The Vernon Vipers are looking to make history at the RBC Cup.
The Vipers are attempting to give Vernon, B.C., a record fifth title at the Canadian tier II Junior A hockey championship, which opens Saturday in Victoria.
"It would be a tremendous honour for the city here," Vipers coach and general manager Mark Ferner said Friday. "Obviously, this is only my second year here in Vernon, but this owner (Duncan Wray) has owned the team for 17 years."
The defending champion Humboldt Broncos are trying to become the first repeat winners since Vernon, then known as the Lakers, won back-to-back titles in 1990 and 1991.
The Summerside Western Capitals, Kingston Voyageurs and host Victoria Grizzlies round out the field. Some 143 teams began the season in various leagues across the country.
Ferner, a former pro who played 91 NHL games mostly with Anaheim, knows capturing a fifth crown won't be easy.
"We have a long road ahead of us no question about it," he said.
The B.C. Hockey League-champion Vipers are led by 18-year-old twins Connor and Kellen Jones. Vernon's version of the Sedin twins accounted for 112 regular-season points as Connor led the team with 60 and Kellan placed third with 52.
"They play a little bit differently, but they're pretty hard to tell apart," said Ferner. "If you look at them, you can't tell them apart. Connor plays a little more physical."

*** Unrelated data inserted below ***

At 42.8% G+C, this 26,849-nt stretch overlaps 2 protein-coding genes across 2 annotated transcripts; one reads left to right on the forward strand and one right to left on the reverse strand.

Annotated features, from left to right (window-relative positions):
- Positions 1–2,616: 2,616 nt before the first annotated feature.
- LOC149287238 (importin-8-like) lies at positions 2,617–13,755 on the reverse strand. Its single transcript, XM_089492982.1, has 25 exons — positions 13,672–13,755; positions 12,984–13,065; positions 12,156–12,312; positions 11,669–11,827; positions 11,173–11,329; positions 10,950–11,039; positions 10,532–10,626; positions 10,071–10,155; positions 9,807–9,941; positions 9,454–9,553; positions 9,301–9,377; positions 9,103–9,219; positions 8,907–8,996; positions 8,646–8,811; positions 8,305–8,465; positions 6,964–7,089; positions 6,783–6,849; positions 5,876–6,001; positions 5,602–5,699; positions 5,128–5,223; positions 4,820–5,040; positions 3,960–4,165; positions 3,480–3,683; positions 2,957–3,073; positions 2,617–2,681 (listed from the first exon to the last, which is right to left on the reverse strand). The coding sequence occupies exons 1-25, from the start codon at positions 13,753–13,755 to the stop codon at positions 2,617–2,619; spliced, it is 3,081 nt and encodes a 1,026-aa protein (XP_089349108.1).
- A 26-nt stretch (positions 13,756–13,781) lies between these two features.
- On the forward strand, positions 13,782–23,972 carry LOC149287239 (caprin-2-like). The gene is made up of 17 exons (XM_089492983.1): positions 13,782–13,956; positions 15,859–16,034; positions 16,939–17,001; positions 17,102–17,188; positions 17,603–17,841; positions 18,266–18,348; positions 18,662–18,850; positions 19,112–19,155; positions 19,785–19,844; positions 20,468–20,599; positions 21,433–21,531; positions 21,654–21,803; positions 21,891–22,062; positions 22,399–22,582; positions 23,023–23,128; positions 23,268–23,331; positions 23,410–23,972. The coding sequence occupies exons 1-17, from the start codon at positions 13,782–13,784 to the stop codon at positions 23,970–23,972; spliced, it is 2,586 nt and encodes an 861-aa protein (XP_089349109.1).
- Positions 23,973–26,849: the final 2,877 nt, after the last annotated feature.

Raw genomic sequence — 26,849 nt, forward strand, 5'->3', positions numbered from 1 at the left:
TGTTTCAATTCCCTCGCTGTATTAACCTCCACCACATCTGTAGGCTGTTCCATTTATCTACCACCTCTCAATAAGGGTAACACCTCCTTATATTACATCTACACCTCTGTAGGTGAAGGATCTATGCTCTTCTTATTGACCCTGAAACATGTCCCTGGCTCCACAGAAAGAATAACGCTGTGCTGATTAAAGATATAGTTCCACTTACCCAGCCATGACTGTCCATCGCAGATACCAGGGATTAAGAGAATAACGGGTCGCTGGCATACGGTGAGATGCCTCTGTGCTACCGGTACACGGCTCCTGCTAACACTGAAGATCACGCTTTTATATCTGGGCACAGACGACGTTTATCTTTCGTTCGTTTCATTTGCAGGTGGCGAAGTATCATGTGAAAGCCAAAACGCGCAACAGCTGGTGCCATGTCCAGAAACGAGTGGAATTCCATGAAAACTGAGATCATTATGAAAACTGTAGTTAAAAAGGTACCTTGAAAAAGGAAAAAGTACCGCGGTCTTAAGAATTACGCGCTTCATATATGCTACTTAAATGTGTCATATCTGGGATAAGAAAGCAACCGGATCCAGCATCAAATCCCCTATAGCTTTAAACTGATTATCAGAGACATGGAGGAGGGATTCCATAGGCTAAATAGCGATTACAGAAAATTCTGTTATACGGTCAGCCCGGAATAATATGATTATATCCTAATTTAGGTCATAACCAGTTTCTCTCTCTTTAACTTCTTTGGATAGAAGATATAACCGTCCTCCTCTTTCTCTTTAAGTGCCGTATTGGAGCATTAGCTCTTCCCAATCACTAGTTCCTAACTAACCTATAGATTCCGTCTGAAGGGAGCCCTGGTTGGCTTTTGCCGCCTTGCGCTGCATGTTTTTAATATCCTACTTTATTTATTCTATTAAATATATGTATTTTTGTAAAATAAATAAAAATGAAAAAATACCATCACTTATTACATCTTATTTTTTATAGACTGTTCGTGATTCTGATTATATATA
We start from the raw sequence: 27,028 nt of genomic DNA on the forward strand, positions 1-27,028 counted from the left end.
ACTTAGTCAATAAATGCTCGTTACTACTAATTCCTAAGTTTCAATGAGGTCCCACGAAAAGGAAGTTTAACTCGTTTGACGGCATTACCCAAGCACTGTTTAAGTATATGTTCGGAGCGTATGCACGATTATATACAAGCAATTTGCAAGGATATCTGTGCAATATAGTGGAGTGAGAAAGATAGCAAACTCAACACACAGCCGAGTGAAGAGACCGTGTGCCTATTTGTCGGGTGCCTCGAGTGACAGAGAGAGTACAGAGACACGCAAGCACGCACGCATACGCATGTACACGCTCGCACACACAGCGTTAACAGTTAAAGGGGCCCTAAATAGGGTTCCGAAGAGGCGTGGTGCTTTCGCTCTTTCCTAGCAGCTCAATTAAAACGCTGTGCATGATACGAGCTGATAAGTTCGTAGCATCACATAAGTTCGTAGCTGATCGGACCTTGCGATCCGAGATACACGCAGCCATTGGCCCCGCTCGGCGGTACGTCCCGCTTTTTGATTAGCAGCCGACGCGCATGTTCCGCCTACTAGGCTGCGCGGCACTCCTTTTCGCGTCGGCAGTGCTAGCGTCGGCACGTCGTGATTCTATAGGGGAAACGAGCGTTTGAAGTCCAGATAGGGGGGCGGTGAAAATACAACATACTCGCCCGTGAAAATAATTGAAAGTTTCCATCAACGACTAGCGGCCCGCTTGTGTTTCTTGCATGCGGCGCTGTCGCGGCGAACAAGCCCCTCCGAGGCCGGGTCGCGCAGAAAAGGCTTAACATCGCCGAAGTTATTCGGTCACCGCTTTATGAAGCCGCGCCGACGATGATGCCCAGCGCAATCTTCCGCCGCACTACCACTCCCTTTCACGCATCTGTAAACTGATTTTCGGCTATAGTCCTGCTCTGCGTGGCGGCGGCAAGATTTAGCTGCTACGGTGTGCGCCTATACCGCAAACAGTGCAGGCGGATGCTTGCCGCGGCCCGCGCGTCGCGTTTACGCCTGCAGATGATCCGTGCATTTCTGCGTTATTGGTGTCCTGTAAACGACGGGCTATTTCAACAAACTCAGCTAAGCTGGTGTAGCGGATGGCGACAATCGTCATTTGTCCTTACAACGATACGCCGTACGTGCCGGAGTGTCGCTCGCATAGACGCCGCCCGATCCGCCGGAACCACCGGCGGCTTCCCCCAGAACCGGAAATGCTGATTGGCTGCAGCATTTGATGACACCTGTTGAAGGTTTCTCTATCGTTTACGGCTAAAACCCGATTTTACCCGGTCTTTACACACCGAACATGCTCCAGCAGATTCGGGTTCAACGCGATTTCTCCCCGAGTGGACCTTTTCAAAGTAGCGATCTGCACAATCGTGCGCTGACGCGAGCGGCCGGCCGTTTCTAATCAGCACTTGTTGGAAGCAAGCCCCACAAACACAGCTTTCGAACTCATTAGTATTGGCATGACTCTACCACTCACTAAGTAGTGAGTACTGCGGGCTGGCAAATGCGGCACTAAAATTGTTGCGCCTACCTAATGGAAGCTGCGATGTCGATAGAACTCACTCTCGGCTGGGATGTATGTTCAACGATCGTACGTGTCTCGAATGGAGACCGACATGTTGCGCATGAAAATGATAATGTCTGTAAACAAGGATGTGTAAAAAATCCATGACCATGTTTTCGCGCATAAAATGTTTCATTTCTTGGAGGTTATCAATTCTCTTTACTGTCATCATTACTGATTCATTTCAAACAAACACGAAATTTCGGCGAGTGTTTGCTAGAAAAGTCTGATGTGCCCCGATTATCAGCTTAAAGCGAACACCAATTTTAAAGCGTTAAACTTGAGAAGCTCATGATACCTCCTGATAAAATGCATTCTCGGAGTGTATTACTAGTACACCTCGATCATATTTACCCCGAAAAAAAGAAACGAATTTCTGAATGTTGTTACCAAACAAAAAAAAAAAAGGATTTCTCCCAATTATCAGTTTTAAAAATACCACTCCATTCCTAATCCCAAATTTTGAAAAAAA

But most of the clubs know little about each other's characteristics. Ferner said the tournament format will pose more of a challenge because the teams won't be able to learn as much about each other as they could in a series.
"We know Victoria," said Ferner. "We've had people watch the other teams through schools and whatnot."
The Broncos, the three-time defending Saskatchewan Junior Hockey League champions, are the only returning club from last year. They are led by Brady Wacker, a finalist for Canadian Junior Hockey League Player of the Year who was voted the top defenceman in last year's RBC Cup.
Wacker, a 20-year-old Jansen, Sask., native, is playing his final games with Humboldt before heading on a scholarship to Bemidji State in Minnesota next season.
Meanwhile, Summerside is seeking its second title after having to earn the right to qualify for the first time. The Capitals, who had five players among the Maritime Junior A Hockey League's top 10 scorers, gained their previous two entries automatically as the host club.
Kingston had the most arduous on-ice journey to the event. The Voyageurs ousted eight teams while trekking through the Ontario Junior Hockey League playoffs and Dudley Hewitt Cup tournament, which determined the East region qualifier.
Victoria, coached by former NHL player Geoff Courtnall, had the easiest trip thanks to their automatic berth. Still, the hosts reached the BCHL semifinals and were able to rest while the other clubs had to win difficult league and regional qualifying playoffs.
But the Grizzlies, owned by Tampa Bay Lightning co-owner Len Barrie, could also be rusty. They have been out of action since their BCHL season ended March 31.